Despite my having been married to Steve for 22 years, I haven't learned all the lessons in being a kind, considerate and compassionate partner. Instead, sometimes I fall into a space where I impulsively decide to do something and don't check in or consult with others who may be affected.
Again, as in so many situations, the person being impacted was Steve.
But there I was, feeling that I'd been summoned, and was careening headlong in spontaneity.
I knew that if I consulted Steve, he'd say, "No," and placatingly add, "Honey, you can't save all the dogs."
It reminds me of the starfish story-- the little boy walking along the seashore and many starfish are stranded on the beach. He picks up one at a time and returns each creature back to the sea. A man witnesses the little boy's actions and approaches.
"Son, there are thousands of starfish stranded on this beach. You couldn't possibly make a difference."
The little boy, unperturbed, reaches down to the next starfish and tosses it into the water.
"I did for that one."
And when I make impulsive, spontaneous decisions to help, I do it with the idea that I am making a difference for that one.
Now this presents an interesting dilemma.
When we intervene to lighten the burden, to help a being in need, are we taking away the learning and growth opportunities provided by whatever challenge the being is experiencing?
And if you extrapolate that idea, should we just sit silently by, allowing things to unfold wherein we witness pain, remorse, devastation or death?
I am particularly touched by the plight of the voiceless. Victims, unable to help themselves and unable to speak up for themselves. Particularly animals.
I've read about, reported on, watched films depicting and personally witnessed cruelty to animals.
I've always felt a particular affinity for animals. All animals. Dogs and horses at the beginning, but it quickly expanded to deer and dolphins, lions and tigers and bears, oh my, the list could go on and on. My mom to this day doesn't like cats so, growing up, I didn't have any experience with them, but I enjoy and appreciate them. Mom had grown up with a dog and she liked dogs, even though she didn't really have time for the additional responsibility in a busy household with four children.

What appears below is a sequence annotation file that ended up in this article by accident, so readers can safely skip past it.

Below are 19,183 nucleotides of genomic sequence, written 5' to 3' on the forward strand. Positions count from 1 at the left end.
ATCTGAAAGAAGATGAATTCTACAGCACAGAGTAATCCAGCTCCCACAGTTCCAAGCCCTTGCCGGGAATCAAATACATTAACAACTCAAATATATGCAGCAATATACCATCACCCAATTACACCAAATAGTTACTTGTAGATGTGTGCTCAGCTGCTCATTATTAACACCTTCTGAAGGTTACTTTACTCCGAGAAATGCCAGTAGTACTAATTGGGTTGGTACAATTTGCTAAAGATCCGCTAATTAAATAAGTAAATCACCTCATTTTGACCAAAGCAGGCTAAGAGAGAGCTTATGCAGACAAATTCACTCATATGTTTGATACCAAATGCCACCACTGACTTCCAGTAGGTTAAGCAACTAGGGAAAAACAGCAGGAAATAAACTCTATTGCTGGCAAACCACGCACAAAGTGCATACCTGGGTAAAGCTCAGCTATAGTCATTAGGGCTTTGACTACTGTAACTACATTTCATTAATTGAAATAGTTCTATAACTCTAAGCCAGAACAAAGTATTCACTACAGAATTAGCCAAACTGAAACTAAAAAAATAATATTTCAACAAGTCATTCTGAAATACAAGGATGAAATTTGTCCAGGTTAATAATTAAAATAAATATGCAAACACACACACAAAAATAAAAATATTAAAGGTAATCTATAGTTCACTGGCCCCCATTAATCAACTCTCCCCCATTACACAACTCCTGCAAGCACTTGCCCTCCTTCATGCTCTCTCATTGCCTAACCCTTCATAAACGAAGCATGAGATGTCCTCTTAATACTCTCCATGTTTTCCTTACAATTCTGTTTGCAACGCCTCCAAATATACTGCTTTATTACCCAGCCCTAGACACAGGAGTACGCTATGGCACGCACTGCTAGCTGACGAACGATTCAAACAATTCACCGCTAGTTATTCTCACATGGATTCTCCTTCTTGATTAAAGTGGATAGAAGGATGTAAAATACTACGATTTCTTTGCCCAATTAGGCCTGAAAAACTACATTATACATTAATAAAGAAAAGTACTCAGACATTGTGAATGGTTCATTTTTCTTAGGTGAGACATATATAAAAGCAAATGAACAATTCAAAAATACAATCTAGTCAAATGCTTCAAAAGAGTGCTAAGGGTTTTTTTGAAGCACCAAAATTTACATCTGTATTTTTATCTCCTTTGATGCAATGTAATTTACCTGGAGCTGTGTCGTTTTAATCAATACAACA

As a child, I witnessed my dad many times become angry upon finding poop or pee on the area rug in the playroom. He would become particularly enraged if he found it by stepping in it. The rug was near the sliding glass door that led to the fenced-in backyard. Sheba or Tipsy had probably urinated inside the house because my parents were too busy to take them for a walk or even think to open the door to allow them to slip outside to do their business. Whether it had been minutes or hours since the accident didn't matter. He'd respond by grabbing newspaper off the counter, rolling it into a tube, then hunt for the dog. Whichever one he'd find first was the one who was punished. He'd grab her and drag her over to the spot, mash her face into the rug, then hit her repeatedly with the rolled-up newspaper, yelling, "Bad dog! Bad dog!" She'd cry and wriggle to get loose and he'd hit her more for not taking her punishment.
"No! Stop!" I'd scream, rushing to protect her and sometimes his ire would turn on me instead. I wish I could tell you that I never felt my father's hand striking me. Sometimes it was his belt, instead.
I may have been about 10 or so at the time. I'd go find the dogs and we'd sneak into my bedroom. The dogs weren't supposed to be in the back part of the house because the rooms were carpeted. I didn't care. I'd sneak them into my bed and stroke and cuddle and love them.
In hindsight, I see the gift.
There's always a gift in adversity. Sometimes we can't see it, but it's there. Sometimes, long after, we're able to have the distance and detachment to reflect on how the obstacle really provided a great benefit.
Witnessing these instances with my father really left a big imprint on me. No matter how afraid I was for myself, the experiences developed a strength in me that spurs me to protect, rescue and defend the helpless, the voiceless, the defenseless. And whether it's a child in need, a battered woman, an senior citizen, an animal, or a tree, it doesn't matter.
So this is the context in which I respond to animals in need.
I knew that the family giving up the animals would also be mourning.
I'd been there, done that as a child, too.
We'd recently moved into "the new house." I was nearly 8. There wasn't a fence around the house yet. I'm sure I'd been clamoring for a dog after watching "Lassie" on TV. Lassie was a collie, so smart, so resourceful, so loyal, and each episode saw her doing something to help others. I wanted a collie. I had been told "when we move into the new house."
A friend of my mom's had a collie and she had had a litter of puppies. I don't remember whether we went to meet the whole litter and pick one out or whether Mom and Dad brought one home, but I was thrilled to have Champagne Lady K or "Lady" join the family.